Well, in any case I’m very happy of my discovery and will continue to spend time here! (and sorry for my english probably not being perfect!)

    1. Thanks for your thoughts Joël, and your kind comments.

      I wonder if there are almost two levels of artists in my mind. There are definitely people who’s photos I enjoy, who I’ve found online and then spoken to, commented on their blog, their Flickr, and so on. This is similar to what you talk about and what we’re doing now, finding like minded photographers. It is interesting to hear their approach to photography, what equipment they use and so on.

      Then I think I see another category of artist who aren’t reachable, who I’m never going to speak with, and who I’m happy to enjoy purely on the basis of their work alone. This covers musicians far more, and some photographers who work I’ve found in books perhaps more than any current platform online.

      Enjoy that LX3, they’re fantastic cameras!

      1. I agree with your two levels of artist. But for myself, a better knowledge of the artist, of his approach just adds something to what I had just looking at the work itself. Some people however are not interested in any way in the approach, as if it did not improve their experience.
        It makes me think at how I can have emotion when looking at some photographs, which is seldom the case for paintings for exemple. I think this is somewhat related to the fact I know a bit more what is behind a photograph, what it involves to get that image. That just don’t work with painting as I have no knowledge about it. So with photographs, there are at least two layers: the image itself (that I can enjoy), then because this is photography, additionnal things about the process that I guess (perhaps mistakenly) and which adds to the pleisure. And if I know the artist, or the remaining of his work, there is a third layer. I think I can say that each time I have a bit of understanding in addition to only viewing the work, it add something positive to my experience.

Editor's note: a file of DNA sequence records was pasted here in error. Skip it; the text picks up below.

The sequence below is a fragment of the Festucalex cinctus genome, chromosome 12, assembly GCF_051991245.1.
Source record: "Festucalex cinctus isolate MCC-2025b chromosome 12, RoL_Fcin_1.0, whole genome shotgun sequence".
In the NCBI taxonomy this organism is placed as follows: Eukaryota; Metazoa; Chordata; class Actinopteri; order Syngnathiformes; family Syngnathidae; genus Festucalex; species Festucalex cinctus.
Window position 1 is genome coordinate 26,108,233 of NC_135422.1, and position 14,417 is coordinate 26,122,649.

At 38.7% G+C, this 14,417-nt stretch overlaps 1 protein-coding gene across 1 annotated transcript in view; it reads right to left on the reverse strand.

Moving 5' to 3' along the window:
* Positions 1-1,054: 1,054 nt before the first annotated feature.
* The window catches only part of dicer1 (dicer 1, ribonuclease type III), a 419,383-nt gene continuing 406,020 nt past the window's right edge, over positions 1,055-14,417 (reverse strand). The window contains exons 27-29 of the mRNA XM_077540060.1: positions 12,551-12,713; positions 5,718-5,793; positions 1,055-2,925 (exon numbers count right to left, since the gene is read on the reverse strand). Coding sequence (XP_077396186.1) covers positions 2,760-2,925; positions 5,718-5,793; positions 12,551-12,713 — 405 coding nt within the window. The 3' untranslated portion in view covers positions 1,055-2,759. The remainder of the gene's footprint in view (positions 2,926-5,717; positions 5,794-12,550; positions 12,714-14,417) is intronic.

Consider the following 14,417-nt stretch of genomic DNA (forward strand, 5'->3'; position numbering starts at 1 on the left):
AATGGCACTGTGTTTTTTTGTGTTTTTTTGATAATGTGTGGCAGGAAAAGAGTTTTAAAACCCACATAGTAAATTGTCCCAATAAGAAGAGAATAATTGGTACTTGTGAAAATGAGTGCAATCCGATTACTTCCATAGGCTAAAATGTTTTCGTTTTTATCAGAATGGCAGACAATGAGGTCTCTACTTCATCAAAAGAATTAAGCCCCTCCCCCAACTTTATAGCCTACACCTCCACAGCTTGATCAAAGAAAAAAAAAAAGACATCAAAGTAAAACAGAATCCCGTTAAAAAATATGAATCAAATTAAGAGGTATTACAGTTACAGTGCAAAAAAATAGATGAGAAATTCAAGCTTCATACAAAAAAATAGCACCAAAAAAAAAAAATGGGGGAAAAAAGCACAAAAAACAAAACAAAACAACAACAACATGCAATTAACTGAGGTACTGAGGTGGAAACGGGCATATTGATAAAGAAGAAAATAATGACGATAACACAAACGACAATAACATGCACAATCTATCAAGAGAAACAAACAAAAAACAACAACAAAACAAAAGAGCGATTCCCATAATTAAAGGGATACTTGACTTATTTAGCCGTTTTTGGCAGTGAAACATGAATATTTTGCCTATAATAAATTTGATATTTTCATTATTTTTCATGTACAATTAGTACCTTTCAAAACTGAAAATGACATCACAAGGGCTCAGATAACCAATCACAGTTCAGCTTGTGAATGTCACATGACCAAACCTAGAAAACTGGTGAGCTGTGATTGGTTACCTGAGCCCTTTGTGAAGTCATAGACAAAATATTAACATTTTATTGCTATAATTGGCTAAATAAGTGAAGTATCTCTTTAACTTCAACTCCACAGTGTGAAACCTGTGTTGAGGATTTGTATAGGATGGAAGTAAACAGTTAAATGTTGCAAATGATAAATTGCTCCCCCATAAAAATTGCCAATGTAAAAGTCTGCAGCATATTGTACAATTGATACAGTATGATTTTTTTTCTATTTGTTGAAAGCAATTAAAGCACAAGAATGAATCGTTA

2. Joel, good points. I tend to be more impressed with artwork where I have no idea how the artist made it. Whether that’s painting or photography or music or film or anything else. I guess it’s because then I have a kind of awe on a technical level, plus the impact of the work itself.

        I also think the internet has transformed how we consume art, and how we see, and connect with, artists. 25 years ago it was hard if not impossible to make a direct contact with any artist, unless we joined local clubs etc. Plus the internet has made the range of artwork at our fingertips incredibly vast. Of course seeing a painting or sculpture on a screen, or hearing streamed music compared with being in a live concert are very different, but just the access the internet gives us to make these initial discoveries of new artists, which we can then take into different dimensions if we want to.

  2. Random thoughts about this post…